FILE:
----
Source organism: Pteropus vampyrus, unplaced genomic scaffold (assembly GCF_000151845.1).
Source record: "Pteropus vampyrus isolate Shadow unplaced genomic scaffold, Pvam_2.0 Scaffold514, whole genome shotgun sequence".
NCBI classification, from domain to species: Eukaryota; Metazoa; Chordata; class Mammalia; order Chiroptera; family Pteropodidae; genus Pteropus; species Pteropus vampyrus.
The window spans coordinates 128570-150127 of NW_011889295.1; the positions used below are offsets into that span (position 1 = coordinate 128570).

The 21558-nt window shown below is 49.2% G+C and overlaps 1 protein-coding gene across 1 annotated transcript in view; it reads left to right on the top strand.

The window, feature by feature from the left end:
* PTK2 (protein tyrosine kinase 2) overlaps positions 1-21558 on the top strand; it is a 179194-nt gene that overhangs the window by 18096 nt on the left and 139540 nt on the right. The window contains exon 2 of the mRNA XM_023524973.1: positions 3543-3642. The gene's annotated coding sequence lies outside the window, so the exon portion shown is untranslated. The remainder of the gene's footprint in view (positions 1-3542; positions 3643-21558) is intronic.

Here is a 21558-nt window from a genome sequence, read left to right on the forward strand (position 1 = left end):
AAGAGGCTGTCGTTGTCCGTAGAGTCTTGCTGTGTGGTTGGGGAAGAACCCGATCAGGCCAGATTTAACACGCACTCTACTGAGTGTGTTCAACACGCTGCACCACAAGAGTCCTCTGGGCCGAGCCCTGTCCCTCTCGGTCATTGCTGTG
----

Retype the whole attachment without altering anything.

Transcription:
Source organism: Pteropus vampyrus, unplaced genomic scaffold (assembly GCF_000151845.1).
Source record: "Pteropus vampyrus isolate Shadow unplaced genomic scaffold, Pvam_2.0 Scaffold514, whole genome shotgun sequence".
NCBI classification, from domain to species: Eukaryota; Metazoa; Chordata; class Mammalia; order Chiroptera; family Pteropodidae; genus Pteropus; species Pteropus vampyrus.
The window spans coordinates 128570-150127 of NW_011889295.1; the positions used below are offsets into that span (position 1 = coordinate 128570).

The 21558-nt window shown below is 49.2% G+C and overlaps 1 protein-coding gene across 1 annotated transcript in view; it reads left to right on the top strand.

The window, feature by feature from the left end:
* PTK2 (protein tyrosine kinase 2) overlaps positions 1-21558 on the top strand; it is a 179194-nt gene that overhangs the window by 18096 nt on the left and 139540 nt on the right. The window contains exon 2 of the mRNA XM_023524973.1: positions 3543-3642. The gene's annotated coding sequence lies outside the window, so the exon portion shown is untranslated. The remainder of the gene's footprint in view (positions 1-3542; positions 3643-21558) is intronic.

Here is a 21558-nt window from a genome sequence, read left to right on the forward strand (position 1 = left end):
AAGAGGCTGTCGTTGTCCGTAGAGTCTTGCTGTGTGGTTGGGGAAGAACCCGATCAGGCCAGATTTAACACGCACTCTACTGAGTGTGTTCAACACGCTGCACCACAAGAGTCCTCTGGGCCGAGCCCTGTCCCTCTCGGTCATTGCTGTG